NPR recently published an article that should alarm many parents. According to the article, which uses sources from the Federal Trade Commission (FTC), children are increasingly becoming victims of identity theft. Identity thieves are stealing the Social Security numbers of children because the theft will likely go undetected. When affected children try to open lines of credit or apply to jobs years later, they may discover that their information was stolen.
Fortunately, there are steps that you can take to reduce the chances of your child becoming an identity theft victim. The Federal Trade Commission (FTC) recommends taking the following steps to prevent identity theft:
- Learn how to limit the risks: You could keep all electronic and paper records in a safe location. The FTC has detailed information on how you can keep your child’s information secure. If your child is enrolled in school, you could verify that his or her records are being kept in a safe location. You could become familiar with the protections granted to you by the Federal Educational Rights and Privacy Act if your child attends a school that receives funding from an applicable Department of Education program.
- Knowing the signs of identity theft: There might be warning signs of identity theft. For example, you may receive bills or collection notices for services or products that you never received. In addition, you could receive notices from the IRS that your child did not pay taxes or that his or her Social Security number appeared on a tax return. The FTC recommends checking to see if a credit report has been opened in your child’s name once they turn 16.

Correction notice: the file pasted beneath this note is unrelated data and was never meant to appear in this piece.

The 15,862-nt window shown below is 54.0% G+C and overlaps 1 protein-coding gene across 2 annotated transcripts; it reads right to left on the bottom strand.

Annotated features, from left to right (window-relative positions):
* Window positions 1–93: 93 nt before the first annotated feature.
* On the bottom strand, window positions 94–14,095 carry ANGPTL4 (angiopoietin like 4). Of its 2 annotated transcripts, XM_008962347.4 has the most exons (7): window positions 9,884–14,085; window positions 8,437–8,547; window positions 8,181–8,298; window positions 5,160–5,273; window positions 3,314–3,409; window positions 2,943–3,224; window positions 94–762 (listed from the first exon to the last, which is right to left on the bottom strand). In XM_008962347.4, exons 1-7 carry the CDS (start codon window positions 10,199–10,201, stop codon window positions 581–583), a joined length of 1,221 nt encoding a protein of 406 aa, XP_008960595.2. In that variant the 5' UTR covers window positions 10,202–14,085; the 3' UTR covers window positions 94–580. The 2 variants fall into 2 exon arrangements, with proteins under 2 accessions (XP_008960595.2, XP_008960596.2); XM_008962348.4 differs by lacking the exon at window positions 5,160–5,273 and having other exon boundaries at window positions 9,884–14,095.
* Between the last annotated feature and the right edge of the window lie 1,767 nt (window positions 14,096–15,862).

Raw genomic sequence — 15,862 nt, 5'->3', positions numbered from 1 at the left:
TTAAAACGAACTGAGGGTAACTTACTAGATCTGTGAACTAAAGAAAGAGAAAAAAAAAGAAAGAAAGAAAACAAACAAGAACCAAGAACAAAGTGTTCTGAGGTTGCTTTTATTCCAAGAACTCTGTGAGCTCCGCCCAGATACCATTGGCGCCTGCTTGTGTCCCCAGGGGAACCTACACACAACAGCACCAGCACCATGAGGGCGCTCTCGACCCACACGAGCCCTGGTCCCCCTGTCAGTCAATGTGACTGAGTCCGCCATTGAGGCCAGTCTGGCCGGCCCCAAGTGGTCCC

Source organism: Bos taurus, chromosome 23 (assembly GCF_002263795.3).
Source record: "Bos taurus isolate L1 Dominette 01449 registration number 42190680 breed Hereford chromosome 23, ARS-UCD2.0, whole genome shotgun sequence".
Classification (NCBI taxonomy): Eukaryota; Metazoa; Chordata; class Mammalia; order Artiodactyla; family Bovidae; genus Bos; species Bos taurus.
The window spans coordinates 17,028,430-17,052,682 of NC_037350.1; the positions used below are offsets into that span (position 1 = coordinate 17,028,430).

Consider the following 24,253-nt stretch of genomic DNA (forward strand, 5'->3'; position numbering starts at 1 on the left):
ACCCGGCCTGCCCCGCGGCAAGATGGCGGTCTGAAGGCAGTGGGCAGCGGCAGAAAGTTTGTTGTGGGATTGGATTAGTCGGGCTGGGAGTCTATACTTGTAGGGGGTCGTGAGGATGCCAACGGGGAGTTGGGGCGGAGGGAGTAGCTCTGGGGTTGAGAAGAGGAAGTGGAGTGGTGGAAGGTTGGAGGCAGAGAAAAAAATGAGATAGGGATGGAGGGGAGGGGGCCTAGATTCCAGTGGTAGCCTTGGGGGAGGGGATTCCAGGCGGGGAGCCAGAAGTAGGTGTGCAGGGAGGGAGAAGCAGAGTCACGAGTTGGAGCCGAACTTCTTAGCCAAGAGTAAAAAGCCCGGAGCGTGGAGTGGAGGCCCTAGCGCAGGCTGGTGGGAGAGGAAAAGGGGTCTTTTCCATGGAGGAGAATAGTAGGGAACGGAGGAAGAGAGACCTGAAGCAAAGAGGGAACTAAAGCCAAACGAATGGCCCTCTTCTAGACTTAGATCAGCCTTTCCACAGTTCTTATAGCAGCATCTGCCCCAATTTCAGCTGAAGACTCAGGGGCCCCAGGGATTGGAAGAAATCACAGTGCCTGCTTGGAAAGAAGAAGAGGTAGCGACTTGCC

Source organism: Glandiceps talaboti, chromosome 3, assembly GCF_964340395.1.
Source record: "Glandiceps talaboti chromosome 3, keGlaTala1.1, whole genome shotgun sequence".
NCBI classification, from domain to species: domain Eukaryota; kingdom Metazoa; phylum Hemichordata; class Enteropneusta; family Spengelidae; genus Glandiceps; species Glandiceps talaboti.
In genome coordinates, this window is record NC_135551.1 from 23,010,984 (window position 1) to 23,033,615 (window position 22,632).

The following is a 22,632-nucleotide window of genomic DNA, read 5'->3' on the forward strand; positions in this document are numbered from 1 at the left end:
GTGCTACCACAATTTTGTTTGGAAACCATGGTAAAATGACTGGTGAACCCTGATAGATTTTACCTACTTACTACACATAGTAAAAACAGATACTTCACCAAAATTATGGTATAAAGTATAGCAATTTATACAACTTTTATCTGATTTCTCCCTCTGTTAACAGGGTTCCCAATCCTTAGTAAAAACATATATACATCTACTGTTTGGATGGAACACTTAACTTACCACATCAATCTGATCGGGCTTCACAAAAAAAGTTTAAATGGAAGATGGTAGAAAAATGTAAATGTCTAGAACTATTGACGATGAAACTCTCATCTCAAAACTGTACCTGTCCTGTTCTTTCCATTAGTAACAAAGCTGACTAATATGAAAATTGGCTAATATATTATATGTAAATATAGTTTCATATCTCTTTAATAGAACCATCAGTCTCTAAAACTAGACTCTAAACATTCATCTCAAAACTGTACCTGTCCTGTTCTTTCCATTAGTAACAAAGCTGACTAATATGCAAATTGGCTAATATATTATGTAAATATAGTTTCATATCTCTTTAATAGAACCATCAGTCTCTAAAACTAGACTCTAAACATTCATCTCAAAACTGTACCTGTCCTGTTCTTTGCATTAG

- Learn how to respond to identity theft: If you become aware of identity theft, the FTC recommends taking several steps. You could issue a fraud alert by with the FTC. In addition, you could notify the three credit bureaus to remove the collection notices, inquiries and other negative accounts. The FTC also recommends asking the businesses where the theft occurred to close any accounts open in your child’s name.
What Happens if My Child’s Identity is Stolen?
The Equifax hack was a reminder that identity thieves are a constant threat to consumers in the US, even children. In fact, a study published by Carnegie Mellon University’s CyLab discovered that identity theft rates are 51 times what they are for adults.
If you discover your child’s identity has been stolen, then you can place a fraud alert with the FTC and inquire about your eligibility for a credit freeze. Some states allow credit freezes for children. We also recently published a newsletter that can walk you through how to pull a free credit report each year.
The Kansas City bankruptcy lawyers at The Sader Law Firm can help you discover possible options for debt relief. Follow our blog for future updates on helpful tips for student loans and repairing your credit.